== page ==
Catholics Support Military Religious Freedom Coalition

Archbishop for the Military Services, Rev. Timothy Broglio, announced his support of the recent coalition advocating for religious freedom in the US military:

The Archdiocese congratulates the Family Research Council and all the members of the Restore Military Religious Freedom Coalition on their announcement of the formation of the coalition.  The Archdiocese looks forward to working closely as an ally as all seek to ensure the continued protection of the 1st Amendment Rights of Free Speech and the Free Exercise of Religion of the men and women of the United States Military.  No one who raises a right hand to defend the Constitution should sacrifice one of its fundamental principles!

“Likewise, the Archdiocese applauds the work of Doctor Fleming and all those Members of Congress who continue to work so diligently to ensure the 1st Amendment Rights of Free Speech and Free Exercise of Religion of the men and women of the United States Military.”

This is particularly notable because the coalition already represented the vast majority of Chaplains in the US military, and Catholic support takes significant wind out of the sails of those who think some Christians are trying to ramrod “a very specific version of Christian culture” into the US military, as Barry Lynn and C. Welton Gaddy recently did:

Putting one’s life on the line in defense of freedom is a sacrifice the rest of us can never repay.

That’s why it saddens us that these very freedoms are being undercut by forces seeking to infuse the military with a very specific version of Christian culture…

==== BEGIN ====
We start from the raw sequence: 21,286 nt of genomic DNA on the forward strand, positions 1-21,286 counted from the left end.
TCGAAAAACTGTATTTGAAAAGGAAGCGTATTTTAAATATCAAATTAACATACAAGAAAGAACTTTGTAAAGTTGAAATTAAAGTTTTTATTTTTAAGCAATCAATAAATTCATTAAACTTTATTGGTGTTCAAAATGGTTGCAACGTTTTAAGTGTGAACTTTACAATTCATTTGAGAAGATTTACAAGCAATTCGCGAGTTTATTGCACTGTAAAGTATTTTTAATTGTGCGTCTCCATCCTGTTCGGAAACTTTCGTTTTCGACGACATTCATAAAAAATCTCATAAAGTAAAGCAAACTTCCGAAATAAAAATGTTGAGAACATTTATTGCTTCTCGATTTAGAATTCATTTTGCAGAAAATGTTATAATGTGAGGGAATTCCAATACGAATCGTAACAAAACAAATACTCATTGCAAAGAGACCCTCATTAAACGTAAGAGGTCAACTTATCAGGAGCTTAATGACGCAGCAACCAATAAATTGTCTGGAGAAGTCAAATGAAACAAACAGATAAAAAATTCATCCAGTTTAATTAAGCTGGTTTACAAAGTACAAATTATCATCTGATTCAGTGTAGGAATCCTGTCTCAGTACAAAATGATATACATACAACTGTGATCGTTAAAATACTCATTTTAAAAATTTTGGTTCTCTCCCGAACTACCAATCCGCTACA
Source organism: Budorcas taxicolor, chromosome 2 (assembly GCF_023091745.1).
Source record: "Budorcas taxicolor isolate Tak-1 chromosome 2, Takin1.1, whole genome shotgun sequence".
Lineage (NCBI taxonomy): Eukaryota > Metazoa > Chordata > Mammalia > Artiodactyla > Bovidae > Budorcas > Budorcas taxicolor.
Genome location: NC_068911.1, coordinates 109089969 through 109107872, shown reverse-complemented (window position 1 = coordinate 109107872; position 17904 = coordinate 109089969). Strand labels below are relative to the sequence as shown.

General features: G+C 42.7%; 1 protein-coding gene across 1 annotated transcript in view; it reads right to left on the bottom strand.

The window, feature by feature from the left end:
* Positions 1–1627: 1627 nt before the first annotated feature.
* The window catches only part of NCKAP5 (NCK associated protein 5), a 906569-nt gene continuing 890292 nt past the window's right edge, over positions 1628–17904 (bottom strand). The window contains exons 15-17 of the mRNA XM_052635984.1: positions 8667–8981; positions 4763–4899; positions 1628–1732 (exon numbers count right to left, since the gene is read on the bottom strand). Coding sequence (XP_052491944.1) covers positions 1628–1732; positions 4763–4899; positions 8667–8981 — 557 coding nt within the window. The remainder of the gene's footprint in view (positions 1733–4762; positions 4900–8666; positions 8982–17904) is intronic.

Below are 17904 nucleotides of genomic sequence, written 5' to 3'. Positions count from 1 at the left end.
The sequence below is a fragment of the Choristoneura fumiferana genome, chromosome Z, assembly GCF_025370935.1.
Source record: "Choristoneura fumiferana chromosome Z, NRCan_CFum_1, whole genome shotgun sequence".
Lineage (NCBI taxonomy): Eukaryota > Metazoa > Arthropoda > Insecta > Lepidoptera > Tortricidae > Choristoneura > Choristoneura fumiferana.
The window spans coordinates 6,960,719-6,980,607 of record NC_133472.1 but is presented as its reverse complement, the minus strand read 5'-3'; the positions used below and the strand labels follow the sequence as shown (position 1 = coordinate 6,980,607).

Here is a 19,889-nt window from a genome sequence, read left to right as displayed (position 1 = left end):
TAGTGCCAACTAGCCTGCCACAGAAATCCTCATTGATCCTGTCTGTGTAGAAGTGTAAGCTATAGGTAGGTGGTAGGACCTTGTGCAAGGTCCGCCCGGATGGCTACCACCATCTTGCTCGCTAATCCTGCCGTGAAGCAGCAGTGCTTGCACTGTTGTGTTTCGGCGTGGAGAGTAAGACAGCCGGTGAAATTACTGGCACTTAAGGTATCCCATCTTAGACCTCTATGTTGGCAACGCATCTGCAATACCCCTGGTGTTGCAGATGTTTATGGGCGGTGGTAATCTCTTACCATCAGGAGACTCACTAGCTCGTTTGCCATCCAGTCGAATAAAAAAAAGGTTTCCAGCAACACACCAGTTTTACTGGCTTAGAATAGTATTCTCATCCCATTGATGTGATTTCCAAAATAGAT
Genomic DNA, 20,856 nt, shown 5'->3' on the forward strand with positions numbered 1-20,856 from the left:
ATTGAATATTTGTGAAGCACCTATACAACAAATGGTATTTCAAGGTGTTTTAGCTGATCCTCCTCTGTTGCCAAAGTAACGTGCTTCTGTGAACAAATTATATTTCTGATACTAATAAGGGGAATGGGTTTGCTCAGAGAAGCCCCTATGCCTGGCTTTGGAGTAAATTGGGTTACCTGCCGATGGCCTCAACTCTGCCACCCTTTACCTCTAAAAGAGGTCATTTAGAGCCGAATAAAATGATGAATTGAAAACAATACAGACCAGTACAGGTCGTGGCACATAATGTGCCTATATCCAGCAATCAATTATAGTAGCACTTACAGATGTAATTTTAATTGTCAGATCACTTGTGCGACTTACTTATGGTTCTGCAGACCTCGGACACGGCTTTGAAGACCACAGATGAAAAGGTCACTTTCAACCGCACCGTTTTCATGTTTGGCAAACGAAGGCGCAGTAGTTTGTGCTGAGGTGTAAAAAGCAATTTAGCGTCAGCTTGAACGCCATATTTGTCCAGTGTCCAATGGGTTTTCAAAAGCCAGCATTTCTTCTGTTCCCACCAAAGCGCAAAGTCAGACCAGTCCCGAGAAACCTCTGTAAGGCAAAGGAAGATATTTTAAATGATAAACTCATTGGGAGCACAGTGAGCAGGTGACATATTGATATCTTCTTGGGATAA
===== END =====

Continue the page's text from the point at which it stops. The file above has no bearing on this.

The religious right has a skewed definition of religious freedom — and their interest lies only in preserving religious freedom for one very specific sectarian point of view.

Lynn is the President of Americans United for the Separation of Church and State, while Gaddy is President of the Interfaith Alliance — and recently praised the work of Michael Weinstein’s MRFF.  Ironically, Lynn and Gaddy make several statements that most people would support:

Those who choose military service should enjoy the freedom to practice their faith openly and without significant interference from their superiors…

Oddly, the two are opposing legislation intended to ensure that very thing, but that’s largely because they propose a caricature of the legislation:

The far right is making a concerted effort to redefine religious freedom as a catch-all concept that gives “authentic” Christians the right to do what they want, whenever they want, wherever they want. They seek to use positions of authority — including in the military — as platforms to proselytize their faith while seeking to limit the ability of people of other faiths to take a different perspective.

That statement is patently ridiculous, and the opposite of what both the legislation and its author actually say.  To say that one has to be a “far right” extremist to support this effort to defend liberty is also now in conflict with Archbishop Broglio’s statement.

In reality, their position is not unlike Weinstein, who claims to support religious freedom but continually demands the restriction of religious liberty, not its protection, as when he claimed a group of US Marines was aiding the enemy when they had the gall to get baptized.